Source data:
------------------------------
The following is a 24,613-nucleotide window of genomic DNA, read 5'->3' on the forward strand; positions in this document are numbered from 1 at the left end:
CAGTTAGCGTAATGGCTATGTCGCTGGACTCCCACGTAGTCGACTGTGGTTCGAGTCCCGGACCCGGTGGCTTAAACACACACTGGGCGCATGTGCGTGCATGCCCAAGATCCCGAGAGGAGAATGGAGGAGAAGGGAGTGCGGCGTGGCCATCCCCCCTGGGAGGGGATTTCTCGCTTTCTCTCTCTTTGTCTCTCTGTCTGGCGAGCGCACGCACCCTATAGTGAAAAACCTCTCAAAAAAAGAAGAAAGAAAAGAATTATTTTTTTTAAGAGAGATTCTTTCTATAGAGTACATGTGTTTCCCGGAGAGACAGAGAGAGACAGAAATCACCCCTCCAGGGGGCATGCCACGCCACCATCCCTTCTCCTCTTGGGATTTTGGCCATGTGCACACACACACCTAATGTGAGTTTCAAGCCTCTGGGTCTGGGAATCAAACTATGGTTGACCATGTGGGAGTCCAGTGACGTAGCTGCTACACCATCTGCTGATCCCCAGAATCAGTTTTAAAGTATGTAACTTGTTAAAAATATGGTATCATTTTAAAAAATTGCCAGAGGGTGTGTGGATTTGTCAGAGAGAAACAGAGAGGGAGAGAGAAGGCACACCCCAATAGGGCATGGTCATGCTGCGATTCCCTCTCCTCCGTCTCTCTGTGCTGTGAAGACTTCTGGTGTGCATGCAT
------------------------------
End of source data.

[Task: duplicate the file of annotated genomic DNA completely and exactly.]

The following is a 24,613-nucleotide window of genomic DNA, read 5'->3' on the forward strand; positions in this document are numbered from 1 at the left end:
CAGTTAGCGTAATGGCTATGTCGCTGGACTCCCACGTAGTCGACTGTGGTTCGAGTCCCGGACCCGGTGGCTTAAACACACACTGGGCGCATGTGCGTGCATGCCCAAGATCCCGAGAGGAGAATGGAGGAGAAGGGAGTGCGGCGTGGCCATCCCCCCTGGGAGGGGATTTCTCGCTTTCTCTCTCTTTGTCTCTCTGTCTGGCGAGCGCACGCACCCTATAGTGAAAAACCTCTCAAAAAAAGAAGAAAGAAAAGAATTATTTTTTTTAAGAGAGATTCTTTCTATAGAGTACATGTGTTTCCCGGAGAGACAGAGAGAGACAGAAATCACCCCTCCAGGGGGCATGCCACGCCACCATCCCTTCTCCTCTTGGGATTTTGGCCATGTGCACACACACACCTAATGTGAGTTTCAAGCCTCTGGGTCTGGGAATCAAACTATGGTTGACCATGTGGGAGTCCAGTGACGTAGCTGCTACACCATCTGCTGATCCCCAGAATCAGTTTTAAAGTATGTAACTTGTTAAAAATATGGTATCATTTTAAAAAATTGCCAGAGGGTGTGTGGATTTGTCAGAGAGAAACAGAGAGGGAGAGAGAAGGCACACCCCAATAGGGCATGGTCATGCTGCGATTCCCTCTCCTCCGTCTCTCTGTGCTGTGAAGACTTCTGGTGTGCATGCAT